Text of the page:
Paul Bloom’s polemic against the contemporary cultural love affair with empathy may be something of an overreaction. We have three basic disagreements with him. First, to suggest that empathy or any other evolved psychological mechanism is positive or negative per se is unjustified. Second, while Bloom argues that emotional empathy may become self-destructive, the problem isn’t with empathy. Instead, problems arise as a result of cognitive errors that may follow feeling another’s pain. Finally, Bloom is wrong to suggest that we should use compassion instead as a basis for moral decisions, as if compassion can occur without empathy. Emotional and cognitive empathy come as a package providing the basis of moral emotions and compassionate action.

As Bloom knows, empathy isn’t something we choose; it is wired into the neurobiology of social animals, ourselves included, although there are heritable individual differences in degrees of empathy-proneness. Mirror neurons and the unconscious process of identifying with the actions and feelings of others form the basis of learning and allow social species to live successfully in groups of interdependent individuals. Empathy and the capacity for imitation evolved with proximal and ultimate purposes. The ability to respond with emotional and cognitive empathy is necessary for attachment and caregiving, a fundamental mammalian behavior and cornerstone of altruism. A mother has to employ emotional empathy to identify with the state of her infant and cognitive empathy to assess how to respond.

Empathy is hard-wired and is only a problem when our cognitive response fails.

When empathy becomes a problem, the fault lies in our cognitions—what we think in response to witnessing another’s distress. Our research demonstrates that empathic distress leading to pathological, self- or other- destructive altruism, usually occurs when there is a causal misattribution about the source of others’ suffering. When a witness to misery erroneously believes that he or she caused the distress of another, mistaken actions may follow. When you believe that you caused your sister’s addiction, or that your promotion at work makes your colleague suffer by comparison—when you mistakenly attribute blame to yourself, the outcome is often maladaptive.

Bloom also notes our predilection to empathize with those we love, with members of our in-group, while we lack empathy toward out-group members. This leads to cruel interpersonal behavior and even to wars. He suggests we therefore put empathy aside and instead use compassion. But we can’t feel compassion without first feeling emotional empathy. Indeed compassion is the extension of emotional empathy by means of cognitive processes. Only if we have the capacity to feel empathy toward loved ones can this sentiment be generalized by the imagination and extended to strangers.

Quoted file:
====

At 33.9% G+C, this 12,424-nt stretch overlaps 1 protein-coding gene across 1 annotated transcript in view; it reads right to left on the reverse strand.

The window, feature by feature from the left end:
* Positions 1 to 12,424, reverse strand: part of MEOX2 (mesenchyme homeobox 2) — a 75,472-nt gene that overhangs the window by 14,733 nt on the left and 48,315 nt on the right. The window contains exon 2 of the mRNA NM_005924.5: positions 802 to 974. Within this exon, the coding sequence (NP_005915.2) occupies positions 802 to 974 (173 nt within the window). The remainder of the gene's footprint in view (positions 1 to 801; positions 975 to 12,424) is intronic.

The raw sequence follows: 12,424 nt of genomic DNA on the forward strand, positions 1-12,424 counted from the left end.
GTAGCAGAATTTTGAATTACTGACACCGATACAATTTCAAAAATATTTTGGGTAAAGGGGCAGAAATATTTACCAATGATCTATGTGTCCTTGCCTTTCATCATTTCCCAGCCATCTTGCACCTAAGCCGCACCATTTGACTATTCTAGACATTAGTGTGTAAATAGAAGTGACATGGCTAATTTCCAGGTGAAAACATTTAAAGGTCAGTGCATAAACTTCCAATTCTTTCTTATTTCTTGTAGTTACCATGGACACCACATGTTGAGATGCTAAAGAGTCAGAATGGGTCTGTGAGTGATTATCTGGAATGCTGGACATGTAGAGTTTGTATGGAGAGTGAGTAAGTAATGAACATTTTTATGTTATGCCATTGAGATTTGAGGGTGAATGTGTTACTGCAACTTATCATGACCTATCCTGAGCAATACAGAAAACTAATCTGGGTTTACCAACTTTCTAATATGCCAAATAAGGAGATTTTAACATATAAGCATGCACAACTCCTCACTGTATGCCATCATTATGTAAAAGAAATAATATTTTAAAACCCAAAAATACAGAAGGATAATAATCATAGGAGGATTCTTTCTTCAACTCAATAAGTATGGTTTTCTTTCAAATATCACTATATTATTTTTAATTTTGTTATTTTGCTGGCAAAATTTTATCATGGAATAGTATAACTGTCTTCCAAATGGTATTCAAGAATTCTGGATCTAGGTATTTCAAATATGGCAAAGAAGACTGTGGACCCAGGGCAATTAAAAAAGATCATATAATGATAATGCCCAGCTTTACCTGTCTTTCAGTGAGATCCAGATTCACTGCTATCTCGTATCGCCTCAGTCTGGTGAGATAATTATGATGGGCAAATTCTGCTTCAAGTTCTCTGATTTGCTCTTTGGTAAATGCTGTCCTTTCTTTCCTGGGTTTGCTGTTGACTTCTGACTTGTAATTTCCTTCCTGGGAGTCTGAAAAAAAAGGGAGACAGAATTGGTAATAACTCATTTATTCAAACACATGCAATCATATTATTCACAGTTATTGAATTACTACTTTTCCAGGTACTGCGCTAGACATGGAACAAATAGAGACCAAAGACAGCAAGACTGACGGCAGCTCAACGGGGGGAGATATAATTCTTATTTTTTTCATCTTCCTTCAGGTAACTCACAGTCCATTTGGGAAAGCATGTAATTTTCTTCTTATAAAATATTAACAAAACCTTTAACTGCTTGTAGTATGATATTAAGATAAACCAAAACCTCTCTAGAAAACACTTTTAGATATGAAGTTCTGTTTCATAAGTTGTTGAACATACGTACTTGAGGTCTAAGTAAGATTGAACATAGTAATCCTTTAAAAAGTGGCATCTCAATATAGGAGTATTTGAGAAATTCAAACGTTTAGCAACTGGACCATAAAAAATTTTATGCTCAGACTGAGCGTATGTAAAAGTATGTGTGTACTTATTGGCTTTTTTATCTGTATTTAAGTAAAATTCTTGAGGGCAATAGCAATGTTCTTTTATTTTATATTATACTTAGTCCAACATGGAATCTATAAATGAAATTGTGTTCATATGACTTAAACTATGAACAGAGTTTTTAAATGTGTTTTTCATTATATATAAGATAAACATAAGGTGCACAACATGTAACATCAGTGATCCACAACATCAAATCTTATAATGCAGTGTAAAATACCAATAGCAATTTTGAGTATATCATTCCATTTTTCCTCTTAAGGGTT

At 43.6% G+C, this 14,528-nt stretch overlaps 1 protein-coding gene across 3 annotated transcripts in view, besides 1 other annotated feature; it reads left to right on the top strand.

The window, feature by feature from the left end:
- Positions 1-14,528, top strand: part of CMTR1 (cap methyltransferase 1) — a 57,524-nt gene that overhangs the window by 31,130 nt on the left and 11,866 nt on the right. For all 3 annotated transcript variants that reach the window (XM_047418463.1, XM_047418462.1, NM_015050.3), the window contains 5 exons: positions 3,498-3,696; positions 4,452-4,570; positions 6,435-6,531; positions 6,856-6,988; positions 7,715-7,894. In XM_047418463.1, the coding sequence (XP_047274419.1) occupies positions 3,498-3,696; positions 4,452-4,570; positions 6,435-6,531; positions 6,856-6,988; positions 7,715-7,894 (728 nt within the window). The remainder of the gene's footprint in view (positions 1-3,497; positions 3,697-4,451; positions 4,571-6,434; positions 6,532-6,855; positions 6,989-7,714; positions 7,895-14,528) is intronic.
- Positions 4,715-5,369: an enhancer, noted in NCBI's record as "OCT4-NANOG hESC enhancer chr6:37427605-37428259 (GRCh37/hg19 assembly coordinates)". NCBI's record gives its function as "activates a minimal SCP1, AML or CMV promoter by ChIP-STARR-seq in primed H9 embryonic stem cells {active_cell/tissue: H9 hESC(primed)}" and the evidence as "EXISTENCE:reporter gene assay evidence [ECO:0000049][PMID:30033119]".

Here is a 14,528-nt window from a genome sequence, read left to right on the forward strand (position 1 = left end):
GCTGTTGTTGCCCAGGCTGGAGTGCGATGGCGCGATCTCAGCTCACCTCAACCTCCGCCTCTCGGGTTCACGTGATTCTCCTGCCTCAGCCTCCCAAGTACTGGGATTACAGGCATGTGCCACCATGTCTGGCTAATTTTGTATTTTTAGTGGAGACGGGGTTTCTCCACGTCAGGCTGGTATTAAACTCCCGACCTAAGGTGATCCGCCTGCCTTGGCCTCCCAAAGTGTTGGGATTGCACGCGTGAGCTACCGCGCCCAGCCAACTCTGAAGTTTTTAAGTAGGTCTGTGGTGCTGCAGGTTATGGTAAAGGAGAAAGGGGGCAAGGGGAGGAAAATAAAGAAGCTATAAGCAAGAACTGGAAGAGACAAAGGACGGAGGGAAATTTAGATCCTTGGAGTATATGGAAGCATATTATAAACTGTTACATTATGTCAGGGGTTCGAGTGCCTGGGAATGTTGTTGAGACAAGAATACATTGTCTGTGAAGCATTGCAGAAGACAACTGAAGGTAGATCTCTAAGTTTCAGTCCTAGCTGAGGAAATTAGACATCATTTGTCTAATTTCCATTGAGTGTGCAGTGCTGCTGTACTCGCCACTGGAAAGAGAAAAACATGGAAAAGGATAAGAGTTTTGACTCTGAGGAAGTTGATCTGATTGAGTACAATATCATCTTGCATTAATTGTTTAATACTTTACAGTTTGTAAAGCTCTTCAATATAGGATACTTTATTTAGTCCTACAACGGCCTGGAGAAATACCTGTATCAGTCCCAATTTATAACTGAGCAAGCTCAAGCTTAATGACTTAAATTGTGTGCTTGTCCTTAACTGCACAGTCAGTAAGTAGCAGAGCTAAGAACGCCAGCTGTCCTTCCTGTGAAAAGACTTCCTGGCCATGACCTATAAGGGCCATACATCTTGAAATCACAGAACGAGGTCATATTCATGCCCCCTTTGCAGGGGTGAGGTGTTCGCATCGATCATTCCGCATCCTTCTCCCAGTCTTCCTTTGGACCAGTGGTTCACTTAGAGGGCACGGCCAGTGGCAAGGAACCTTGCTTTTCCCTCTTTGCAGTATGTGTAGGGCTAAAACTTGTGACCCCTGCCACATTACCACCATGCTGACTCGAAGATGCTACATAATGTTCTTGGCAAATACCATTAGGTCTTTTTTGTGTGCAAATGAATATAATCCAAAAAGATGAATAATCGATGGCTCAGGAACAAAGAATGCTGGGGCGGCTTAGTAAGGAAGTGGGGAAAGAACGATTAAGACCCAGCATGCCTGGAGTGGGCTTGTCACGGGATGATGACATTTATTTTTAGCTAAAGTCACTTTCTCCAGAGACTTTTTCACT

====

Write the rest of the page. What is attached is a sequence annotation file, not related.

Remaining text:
David Sloan Wilson, joined recently by E. O. Wilson, provides an evolutionary perspective on this process. They contend that groups with large numbers of cooperators or altruists outcompete groups made up of self-centered people. The empathy we feel toward family members and neighbors is a product of group selection along with inclusive fitness. There are multiple sources of selection; empathy and compassion are products of competition between groups as well as competition within them. We can’t survive without the social group.

Hostility toward out-group members may also be the product of group selection. Early in human evolution, competition between groups was a powerful factor, and groups that extended compassion to out-group members may have perished. With advancing technological changes in our increasingly global society, empathy limited to the in-group has become destructive. Again empathy per se isn’t the problem, and compassion is not the answer. It too may favor the in-group.

In our study of contemplatives from varying traditions we found that religion-based practitioners and those who meditate in order to help others demonstrate significantly higher levels of compassionate altruism directed toward strangers. This suggests that empathic responses and compassion aimed at those who differ may be explicitly taught and modified by cognitive experience. Buddhist mind-training presents a model of deliberately expanding empathy and compassion to all living beings. This is not necessarily easy; it may take years of practice.

The wiring for empathic reactions that allow us to form attachments is the foundation of compassion extended to both in- and out-group members. The cognitions that follow empathic reactions determine the outcome. Emotional empathy followed by accurate explanations of causation and pro-social behavior extended to all living populations promotes wise action on personal and societal levels.